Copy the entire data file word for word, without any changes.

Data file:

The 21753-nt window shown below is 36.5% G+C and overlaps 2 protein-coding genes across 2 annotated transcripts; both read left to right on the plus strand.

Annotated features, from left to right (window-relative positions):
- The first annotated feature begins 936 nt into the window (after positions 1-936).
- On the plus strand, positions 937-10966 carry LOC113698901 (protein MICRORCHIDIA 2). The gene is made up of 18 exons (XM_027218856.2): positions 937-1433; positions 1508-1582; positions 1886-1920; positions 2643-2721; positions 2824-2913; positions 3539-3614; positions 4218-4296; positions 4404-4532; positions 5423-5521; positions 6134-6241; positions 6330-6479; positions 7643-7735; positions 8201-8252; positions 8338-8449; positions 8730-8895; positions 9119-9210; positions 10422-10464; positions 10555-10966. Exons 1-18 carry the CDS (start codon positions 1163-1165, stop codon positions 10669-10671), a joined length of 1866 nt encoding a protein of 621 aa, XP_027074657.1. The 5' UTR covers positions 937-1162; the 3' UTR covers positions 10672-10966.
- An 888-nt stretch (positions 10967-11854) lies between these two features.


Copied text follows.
The 21753-nt window shown below is 36.5% G+C and overlaps 2 protein-coding genes across 2 annotated transcripts; both read left to right on the plus strand.

Annotated features, from left to right (window-relative positions):
- The first annotated feature begins 936 nt into the window (after positions 1-936).
- On the plus strand, positions 937-10966 carry LOC113698901 (protein MICRORCHIDIA 2). The gene is made up of 18 exons (XM_027218856.2): positions 937-1433; positions 1508-1582; positions 1886-1920; positions 2643-2721; positions 2824-2913; positions 3539-3614; positions 4218-4296; positions 4404-4532; positions 5423-5521; positions 6134-6241; positions 6330-6479; positions 7643-7735; positions 8201-8252; positions 8338-8449; positions 8730-8895; positions 9119-9210; positions 10422-10464; positions 10555-10966. Exons 1-18 carry the CDS (start codon positions 1163-1165, stop codon positions 10669-10671), a joined length of 1866 nt encoding a protein of 621 aa, XP_027074657.1. The 5' UTR covers positions 937-1162; the 3' UTR covers positions 10672-10966.
- An 888-nt stretch (positions 10967-11854) lies between these two features.